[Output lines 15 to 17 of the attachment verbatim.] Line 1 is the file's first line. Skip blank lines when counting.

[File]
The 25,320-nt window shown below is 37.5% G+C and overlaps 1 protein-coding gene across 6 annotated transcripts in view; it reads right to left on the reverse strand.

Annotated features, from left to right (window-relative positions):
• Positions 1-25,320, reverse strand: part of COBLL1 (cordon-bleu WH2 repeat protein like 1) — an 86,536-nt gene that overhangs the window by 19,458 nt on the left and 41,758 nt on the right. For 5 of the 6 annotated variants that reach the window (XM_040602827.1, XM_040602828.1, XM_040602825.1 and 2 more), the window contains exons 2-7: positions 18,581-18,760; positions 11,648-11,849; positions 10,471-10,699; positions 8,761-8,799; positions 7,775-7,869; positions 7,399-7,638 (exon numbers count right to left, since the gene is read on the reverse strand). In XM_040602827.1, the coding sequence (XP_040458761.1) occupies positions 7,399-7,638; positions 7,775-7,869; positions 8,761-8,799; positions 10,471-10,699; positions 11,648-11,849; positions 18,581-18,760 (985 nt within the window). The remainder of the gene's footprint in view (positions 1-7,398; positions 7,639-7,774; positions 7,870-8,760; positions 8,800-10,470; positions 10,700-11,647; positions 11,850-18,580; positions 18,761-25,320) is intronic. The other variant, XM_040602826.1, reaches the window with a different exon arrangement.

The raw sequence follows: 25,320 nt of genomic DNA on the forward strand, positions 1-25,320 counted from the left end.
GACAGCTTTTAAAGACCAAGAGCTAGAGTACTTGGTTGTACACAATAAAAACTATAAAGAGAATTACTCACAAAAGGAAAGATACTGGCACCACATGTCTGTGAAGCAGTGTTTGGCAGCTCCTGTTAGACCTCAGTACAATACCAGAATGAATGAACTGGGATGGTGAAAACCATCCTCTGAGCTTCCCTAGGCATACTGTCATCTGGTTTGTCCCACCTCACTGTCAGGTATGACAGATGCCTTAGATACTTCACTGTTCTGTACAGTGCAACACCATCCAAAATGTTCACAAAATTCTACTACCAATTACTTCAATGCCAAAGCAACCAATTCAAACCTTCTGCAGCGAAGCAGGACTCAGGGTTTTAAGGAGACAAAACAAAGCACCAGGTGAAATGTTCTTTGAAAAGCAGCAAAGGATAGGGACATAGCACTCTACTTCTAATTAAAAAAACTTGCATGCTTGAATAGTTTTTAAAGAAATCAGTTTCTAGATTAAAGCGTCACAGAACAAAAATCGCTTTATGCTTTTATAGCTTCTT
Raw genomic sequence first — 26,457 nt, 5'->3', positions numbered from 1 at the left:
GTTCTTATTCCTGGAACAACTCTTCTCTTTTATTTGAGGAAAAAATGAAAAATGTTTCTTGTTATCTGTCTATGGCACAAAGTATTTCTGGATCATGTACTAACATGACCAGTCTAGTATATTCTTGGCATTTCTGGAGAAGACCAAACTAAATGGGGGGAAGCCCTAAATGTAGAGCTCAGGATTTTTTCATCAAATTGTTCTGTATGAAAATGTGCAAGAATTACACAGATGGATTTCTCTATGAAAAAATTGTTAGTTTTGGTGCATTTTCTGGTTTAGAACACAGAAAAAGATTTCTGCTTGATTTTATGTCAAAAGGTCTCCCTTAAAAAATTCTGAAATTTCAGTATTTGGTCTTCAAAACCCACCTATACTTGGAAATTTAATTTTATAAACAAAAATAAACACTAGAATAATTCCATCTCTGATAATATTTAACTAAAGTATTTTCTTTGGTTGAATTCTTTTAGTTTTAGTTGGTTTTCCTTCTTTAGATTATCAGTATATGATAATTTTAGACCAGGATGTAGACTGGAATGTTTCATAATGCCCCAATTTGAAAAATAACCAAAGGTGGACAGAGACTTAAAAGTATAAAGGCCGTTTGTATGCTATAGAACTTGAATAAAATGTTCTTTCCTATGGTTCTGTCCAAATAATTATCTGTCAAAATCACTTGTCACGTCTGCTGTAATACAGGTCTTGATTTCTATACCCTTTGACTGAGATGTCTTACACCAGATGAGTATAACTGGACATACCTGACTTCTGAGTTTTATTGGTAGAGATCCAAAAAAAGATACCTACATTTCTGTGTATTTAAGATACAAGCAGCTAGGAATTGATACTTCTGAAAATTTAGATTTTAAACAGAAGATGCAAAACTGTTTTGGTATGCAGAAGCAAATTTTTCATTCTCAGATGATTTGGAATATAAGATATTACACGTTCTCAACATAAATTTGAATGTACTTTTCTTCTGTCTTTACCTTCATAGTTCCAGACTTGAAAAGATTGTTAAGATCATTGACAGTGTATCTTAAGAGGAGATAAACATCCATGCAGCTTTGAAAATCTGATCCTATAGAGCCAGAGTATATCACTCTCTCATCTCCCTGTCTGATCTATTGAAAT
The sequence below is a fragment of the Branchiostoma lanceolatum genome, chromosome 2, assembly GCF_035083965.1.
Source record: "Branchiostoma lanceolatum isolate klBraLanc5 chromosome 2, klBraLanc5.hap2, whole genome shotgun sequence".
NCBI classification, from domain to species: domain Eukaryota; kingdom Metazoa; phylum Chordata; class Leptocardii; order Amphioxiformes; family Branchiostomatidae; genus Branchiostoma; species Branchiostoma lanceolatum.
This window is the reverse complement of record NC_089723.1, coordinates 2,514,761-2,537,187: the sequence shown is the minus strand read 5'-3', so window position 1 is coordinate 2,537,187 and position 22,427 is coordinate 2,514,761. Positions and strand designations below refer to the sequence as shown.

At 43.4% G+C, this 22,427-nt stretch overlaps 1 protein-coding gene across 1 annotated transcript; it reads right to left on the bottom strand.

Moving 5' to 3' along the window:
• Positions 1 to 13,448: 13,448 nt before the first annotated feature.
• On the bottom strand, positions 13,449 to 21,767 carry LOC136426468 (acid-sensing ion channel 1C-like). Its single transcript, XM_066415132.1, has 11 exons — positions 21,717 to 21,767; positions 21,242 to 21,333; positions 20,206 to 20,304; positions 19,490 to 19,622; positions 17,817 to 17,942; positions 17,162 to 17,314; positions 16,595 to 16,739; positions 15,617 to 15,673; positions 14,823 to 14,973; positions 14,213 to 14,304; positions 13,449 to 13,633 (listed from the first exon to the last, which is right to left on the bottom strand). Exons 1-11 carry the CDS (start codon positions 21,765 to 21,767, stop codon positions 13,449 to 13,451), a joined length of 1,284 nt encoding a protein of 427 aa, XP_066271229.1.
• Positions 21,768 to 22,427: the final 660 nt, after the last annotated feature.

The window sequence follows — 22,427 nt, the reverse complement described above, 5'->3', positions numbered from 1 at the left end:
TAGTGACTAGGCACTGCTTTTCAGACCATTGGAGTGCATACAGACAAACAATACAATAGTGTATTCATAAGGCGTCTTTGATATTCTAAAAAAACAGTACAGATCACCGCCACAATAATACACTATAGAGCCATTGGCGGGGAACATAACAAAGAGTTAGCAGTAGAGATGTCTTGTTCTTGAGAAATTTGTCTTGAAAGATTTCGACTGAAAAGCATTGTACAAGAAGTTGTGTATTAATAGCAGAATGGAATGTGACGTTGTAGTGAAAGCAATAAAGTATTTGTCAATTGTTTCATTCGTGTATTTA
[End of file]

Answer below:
• On the bottom strand, positions 13,449 to 21,767 carry LOC136426468 (acid-sensing ion channel 1C-like). Its single transcript, XM_066415132.1, has 11 exons — positions 21,717 to 21,767; positions 21,242 to 21,333; positions 20,206 to 20,304; positions 19,490 to 19,622; positions 17,817 to 17,942; positions 17,162 to 17,314; positions 16,595 to 16,739; positions 15,617 to 15,673; positions 14,823 to 14,973; positions 14,213 to 14,304; positions 13,449 to 13,633 (listed from the first exon to the last, which is right to left on the bottom strand). Exons 1-11 carry the CDS (start codon positions 21,765 to 21,767, stop codon positions 13,449 to 13,451), a joined length of 1,284 nt encoding a protein of 427 aa, XP_066271229.1.
• Positions 21,768 to 22,427: the final 660 nt, after the last annotated feature.

The window sequence follows — 22,427 nt, the reverse complement described above, 5'->3', positions numbered from 1 at the left end: